Section 2 of the perfected SB 748 (retirement incentive) mentions receiving credit for unused sick leave to count as time served,

Posted on
Section 2 of the perfected SB 748 (retirement incentive) mentions receiving credit for unused sick leave to count as time served, in order to achieve ones’ 80 and out. Does the unused sick leave only count to acquire the 80 total, or can it increase the total, giving one more than 80 years in age and time served? Thanks.
We apply unused sick leave to increase the amount of a member’s service credit in all cases which in turn increases the amount of the member’s monthly benefit. However under SB 748, unused sick leave could also be used to help a member qualify for 80 & out retirement eligibility (normally, unused sick leave cannot be used to qualify for retirement eligibility). Print Friendly and PDF

In your response to a question about SB1065 (a service credit purchase provision) you stated there would be a substantial cost

Posted on
In your response to a question about SB1065 (a service credit purchase provision) you stated there would be a substantial cost to the state if this bill was passed. That got me to wondering what the cost to the state is for BackDROP?
The BackDROP was designed to be a cost-neutral payment option allowing retirees to receive a lump sum payment at retirement in exchange for a reduced ongoing monthly benefit. Retirees electing the BackDROP receive a lump sum payment equal to 90% of the life income annuity the retiree would have received had he or she retired on the BackDROP date. Factors offsetting the cost of the lump sum payment include the 10% that stays with the system and the fact that the system has been earning investment income on 100% of the benefit which was not being paid out while the employee was still working.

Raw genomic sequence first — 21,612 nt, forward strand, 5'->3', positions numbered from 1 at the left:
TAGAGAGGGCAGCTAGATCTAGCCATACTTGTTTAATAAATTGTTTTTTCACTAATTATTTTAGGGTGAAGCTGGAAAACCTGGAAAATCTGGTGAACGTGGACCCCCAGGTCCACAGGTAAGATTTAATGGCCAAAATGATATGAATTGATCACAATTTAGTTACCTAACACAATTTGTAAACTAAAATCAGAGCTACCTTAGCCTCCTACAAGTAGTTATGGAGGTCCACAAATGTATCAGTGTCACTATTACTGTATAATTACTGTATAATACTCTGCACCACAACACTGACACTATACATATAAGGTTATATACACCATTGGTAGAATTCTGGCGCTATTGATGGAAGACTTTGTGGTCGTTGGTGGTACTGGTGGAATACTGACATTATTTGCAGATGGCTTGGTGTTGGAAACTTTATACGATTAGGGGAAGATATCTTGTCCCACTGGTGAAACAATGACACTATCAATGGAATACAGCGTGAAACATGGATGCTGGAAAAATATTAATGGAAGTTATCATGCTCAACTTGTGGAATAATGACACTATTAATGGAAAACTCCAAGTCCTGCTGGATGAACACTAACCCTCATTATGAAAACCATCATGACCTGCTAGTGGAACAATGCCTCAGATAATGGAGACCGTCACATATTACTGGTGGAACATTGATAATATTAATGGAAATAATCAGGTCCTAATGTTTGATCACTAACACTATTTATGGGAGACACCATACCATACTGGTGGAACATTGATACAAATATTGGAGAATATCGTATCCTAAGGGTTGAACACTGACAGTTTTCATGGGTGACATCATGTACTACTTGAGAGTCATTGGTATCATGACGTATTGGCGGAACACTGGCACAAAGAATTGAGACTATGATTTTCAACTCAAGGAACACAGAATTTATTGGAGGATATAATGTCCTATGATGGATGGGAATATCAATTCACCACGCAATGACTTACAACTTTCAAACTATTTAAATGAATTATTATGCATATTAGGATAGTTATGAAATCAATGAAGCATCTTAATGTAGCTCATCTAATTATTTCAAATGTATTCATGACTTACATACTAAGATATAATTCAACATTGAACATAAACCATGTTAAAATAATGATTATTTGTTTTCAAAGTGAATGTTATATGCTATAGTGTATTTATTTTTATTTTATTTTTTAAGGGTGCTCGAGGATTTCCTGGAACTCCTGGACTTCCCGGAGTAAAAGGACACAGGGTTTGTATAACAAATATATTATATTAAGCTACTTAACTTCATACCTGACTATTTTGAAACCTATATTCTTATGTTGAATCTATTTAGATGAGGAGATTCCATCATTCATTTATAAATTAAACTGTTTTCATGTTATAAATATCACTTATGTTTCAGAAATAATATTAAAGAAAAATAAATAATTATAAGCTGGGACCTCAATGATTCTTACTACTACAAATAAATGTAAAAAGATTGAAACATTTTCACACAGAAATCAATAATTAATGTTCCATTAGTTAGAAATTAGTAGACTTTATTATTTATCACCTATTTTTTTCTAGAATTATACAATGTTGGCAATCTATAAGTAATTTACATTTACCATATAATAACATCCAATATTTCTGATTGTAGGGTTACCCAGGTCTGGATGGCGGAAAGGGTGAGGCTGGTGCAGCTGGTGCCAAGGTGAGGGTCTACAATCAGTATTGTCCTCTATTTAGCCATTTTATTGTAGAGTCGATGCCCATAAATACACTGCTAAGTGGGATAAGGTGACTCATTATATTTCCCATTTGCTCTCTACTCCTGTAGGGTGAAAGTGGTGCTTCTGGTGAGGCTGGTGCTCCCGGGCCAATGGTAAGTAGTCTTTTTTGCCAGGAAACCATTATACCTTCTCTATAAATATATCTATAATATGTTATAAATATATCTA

Print Friendly and PDF

We have heard a rumor that we are going to receive a 4% raise for the following school year. Is this correct or not? State school #12.

Posted on
We have heard a rumor that we are going to receive a 4% raise for the following school year. Is this correct or not? State school #12.
Unfortunately, we can’t give you a “yes or no” answer at this point. It was recently reported in news outlets that on April 12, 2006, the Senate appropriations committee approved its version of the state budget for the next fiscal year. It is our understanding that both the House and Senate appropriations committees have accepted the Governor's recommendation on the pay plan, which was a 4% increase for most state employees. However, appropriations bills are not final yet and the legislature has until the evening of May 5 to approve all appropriations bills. After that, the bills go to the Governor. Generally, the Governor will approve or veto appropriations bills some time in June. Print Friendly and PDF

I understand a retiree member receives $5,000 life insurance. How much is the cost for an additional $10,000?

Posted on
I understand a retiree member receives $5,000 life insurance. How much is the cost for an additional $10,000?
The cost depends upon the age of the retiree and is based on the same rate schedule that applies to active members. In order to continue $10,000 of optional life, the member must have at least that much while he or she was actively employed and must retire immediately upon leaving employment. You can check optional life rates on our website and use the Optional Life Insurance Calculator to calculate premiums on other amounts of coverage. The rate schedule for $10,000 of coverage follows:
Ages Semi-Monthly Monthly Annual
50-54 $ 2.40 $ 4.80 $ 57.60
55-59 $ 4.20 $ 8.40 $ 100.80
60-64 $ 6.60 $ 13.20 $ 158.40
65-69 $ 11.00 $ 22.00 $ 264.00
70 & Over $ 19.40 $ 38.80 $ 465.60
Print Friendly and PDF

Under SB748, if you elect to retire under that incentive, you are prohibited from working for the State in a full and/or part time capacity.